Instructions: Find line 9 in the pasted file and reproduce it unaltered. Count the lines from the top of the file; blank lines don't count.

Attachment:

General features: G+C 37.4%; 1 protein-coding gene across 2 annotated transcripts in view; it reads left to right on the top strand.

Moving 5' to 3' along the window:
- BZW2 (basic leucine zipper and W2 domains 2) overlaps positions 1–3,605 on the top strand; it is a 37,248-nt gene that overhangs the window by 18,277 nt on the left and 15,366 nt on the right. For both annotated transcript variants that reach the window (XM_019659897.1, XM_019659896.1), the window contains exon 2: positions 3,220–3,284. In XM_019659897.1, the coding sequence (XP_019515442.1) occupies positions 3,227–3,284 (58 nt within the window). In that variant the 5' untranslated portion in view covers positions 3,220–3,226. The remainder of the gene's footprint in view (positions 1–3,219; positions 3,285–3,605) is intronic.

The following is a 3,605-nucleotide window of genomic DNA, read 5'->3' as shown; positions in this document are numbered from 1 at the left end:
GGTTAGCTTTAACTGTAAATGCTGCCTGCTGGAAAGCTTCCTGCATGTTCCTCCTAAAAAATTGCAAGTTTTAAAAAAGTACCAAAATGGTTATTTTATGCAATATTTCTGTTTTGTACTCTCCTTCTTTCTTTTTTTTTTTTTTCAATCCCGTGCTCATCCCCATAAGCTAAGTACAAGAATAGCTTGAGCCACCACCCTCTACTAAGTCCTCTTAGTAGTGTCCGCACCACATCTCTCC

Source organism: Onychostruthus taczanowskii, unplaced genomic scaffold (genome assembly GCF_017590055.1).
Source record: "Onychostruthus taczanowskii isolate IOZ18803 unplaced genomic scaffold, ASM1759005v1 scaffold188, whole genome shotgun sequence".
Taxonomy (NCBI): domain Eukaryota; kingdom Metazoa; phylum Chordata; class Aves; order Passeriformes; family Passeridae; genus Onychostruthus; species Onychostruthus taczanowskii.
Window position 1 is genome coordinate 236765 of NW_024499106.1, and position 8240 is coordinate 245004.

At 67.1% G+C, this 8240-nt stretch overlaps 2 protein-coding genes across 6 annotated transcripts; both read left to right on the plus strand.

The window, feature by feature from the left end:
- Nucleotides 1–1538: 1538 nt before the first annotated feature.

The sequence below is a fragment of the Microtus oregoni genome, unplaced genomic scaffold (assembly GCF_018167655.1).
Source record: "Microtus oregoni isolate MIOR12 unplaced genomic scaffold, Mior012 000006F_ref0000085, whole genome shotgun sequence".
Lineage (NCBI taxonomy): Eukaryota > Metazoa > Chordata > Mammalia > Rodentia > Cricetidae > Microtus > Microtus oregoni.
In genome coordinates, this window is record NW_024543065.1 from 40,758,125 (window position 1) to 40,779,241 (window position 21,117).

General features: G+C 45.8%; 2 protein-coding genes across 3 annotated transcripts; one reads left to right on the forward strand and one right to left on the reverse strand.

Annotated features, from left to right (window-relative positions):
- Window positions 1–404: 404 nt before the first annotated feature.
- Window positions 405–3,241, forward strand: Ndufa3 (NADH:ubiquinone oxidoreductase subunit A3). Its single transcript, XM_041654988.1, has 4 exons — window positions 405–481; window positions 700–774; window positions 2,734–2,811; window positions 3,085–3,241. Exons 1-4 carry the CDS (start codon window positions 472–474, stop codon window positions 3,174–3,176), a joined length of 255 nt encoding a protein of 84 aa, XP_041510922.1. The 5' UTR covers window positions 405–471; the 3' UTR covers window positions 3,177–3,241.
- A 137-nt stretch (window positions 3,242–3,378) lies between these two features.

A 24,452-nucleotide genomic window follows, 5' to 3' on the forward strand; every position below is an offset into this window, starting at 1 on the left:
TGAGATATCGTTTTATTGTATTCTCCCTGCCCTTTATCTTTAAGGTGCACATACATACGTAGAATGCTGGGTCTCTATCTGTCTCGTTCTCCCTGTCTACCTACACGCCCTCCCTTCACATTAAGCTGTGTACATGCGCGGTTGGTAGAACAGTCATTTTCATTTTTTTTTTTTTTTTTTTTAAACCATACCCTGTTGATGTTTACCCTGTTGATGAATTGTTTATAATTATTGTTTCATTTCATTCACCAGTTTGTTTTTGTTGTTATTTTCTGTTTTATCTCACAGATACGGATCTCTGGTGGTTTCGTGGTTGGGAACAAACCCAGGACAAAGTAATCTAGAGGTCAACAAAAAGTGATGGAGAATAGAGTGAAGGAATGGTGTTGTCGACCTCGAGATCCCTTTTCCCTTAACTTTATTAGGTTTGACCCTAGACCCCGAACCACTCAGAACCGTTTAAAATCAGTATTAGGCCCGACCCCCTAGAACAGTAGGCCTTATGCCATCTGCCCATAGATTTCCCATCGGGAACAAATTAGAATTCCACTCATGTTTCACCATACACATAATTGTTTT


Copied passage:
Window position 1 is genome coordinate 236765 of NW_024499106.1, and position 8240 is coordinate 245004.